3. Do what you are called to do: My first mentor in youth ministry, Len Teague (Associate Pastor of Children and Youth at Lookout Mtn. Presbyterian) sat me down and told me that when he is starting to burnout he takes a student out for a meal or goes to a ball game or takes his discipleship group out for coffee. In other words, when he sits down with students and gets away from the office, he regains perspective on his calling.
4. Continue to grow: Len also made sure to remind me regularly that I could not take someone further than I had been in my own walk with Christ. When youth workers begin to burn out two of the first things to go are time in the Word and time in prayer. As I mentioned in point one, this is a sure indicator of a burned out youth worker. Personal experience has taught me that when I teach teenagers from an unhealthy place spiritually I do more harm than good. Not to mention the tendency to fall into destructive sin patterns when I am spiritually worn down.
One of the services CEP provides for the local church is confidential counsel for youth workers. If you are in the clutches in burnout or feel like you are heading that way, then feel free to contact me at email@example.com or 678-825-1144.
Another way that CEP supports youth ministries in local churches is by providing leadership and worldview training for high school students. We do this through a conference network called YXL. With conferences at Covenant College on Lookout Mountain, one in Pennsylvania at Refreshing Mountain Camp and one in Glorieta, New Mexico, students can chose between three unique summer conferences. Each conference has its own leadership group and own program. For example, CEP runs the conference at Covenant College, but they all adhere to the same philosophy of training high school students as Christian leaders. You can find information about all three conferences by going to www.pcacep.org/yxl.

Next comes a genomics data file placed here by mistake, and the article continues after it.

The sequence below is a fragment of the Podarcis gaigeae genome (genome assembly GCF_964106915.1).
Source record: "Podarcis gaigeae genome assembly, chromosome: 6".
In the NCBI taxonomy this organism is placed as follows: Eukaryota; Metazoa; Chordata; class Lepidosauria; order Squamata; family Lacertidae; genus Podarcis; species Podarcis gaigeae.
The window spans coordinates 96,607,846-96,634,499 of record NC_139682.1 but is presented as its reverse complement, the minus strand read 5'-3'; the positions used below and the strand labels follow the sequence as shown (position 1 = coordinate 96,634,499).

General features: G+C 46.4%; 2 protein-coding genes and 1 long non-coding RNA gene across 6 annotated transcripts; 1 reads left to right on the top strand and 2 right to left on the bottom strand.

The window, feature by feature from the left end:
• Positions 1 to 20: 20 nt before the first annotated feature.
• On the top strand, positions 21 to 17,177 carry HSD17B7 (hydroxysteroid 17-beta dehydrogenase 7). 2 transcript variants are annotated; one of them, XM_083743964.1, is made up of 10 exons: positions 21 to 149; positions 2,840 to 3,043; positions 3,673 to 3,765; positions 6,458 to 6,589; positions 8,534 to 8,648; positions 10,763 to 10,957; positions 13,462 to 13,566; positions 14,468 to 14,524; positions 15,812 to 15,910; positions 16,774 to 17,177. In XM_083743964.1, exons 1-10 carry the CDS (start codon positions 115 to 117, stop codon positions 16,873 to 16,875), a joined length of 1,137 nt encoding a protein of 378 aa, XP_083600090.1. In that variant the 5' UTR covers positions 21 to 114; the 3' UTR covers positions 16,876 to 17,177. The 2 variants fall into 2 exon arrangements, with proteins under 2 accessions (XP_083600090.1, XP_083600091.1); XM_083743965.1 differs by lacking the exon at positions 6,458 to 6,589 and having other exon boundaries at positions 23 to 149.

What is the tie in between YXL and burnout? I believe there are two. First, by identifying potential student leaders and sending them to YXL for a week for training you will be strengthening the youth program at your church. I know that is a bold claim. At YXL, we challenge youth to go back to their churches and become disciplemakers. I have seen in my own church that when students step up to that challenge, then youth ministry becomes easier. Second, you can come and spend a week with us either as a counselor getting rejuvenated by spending time with students (see point 3) or by spending a week at Covenant College recharging your batteries by hanging out with us, but not being a counselor and using your time to read, pray, reflect, journal, sleep, and relax (see points 1 and 4).
There are probably as many suggestions for preventing burnout in youth ministry as there are reasons that people burn out. However, at the close of this article, I would like to add one thing from the Apostle Paul in Romans 8 worth remembering when struggles with burnout come … 38For I am sure that neither death nor life, nor angels nor rulers, nor things present nor things to come, nor powers, 39nor height nor depth, nor anything else in all creation, will be able to separate us from the love of God in Christ Jesus our Lord.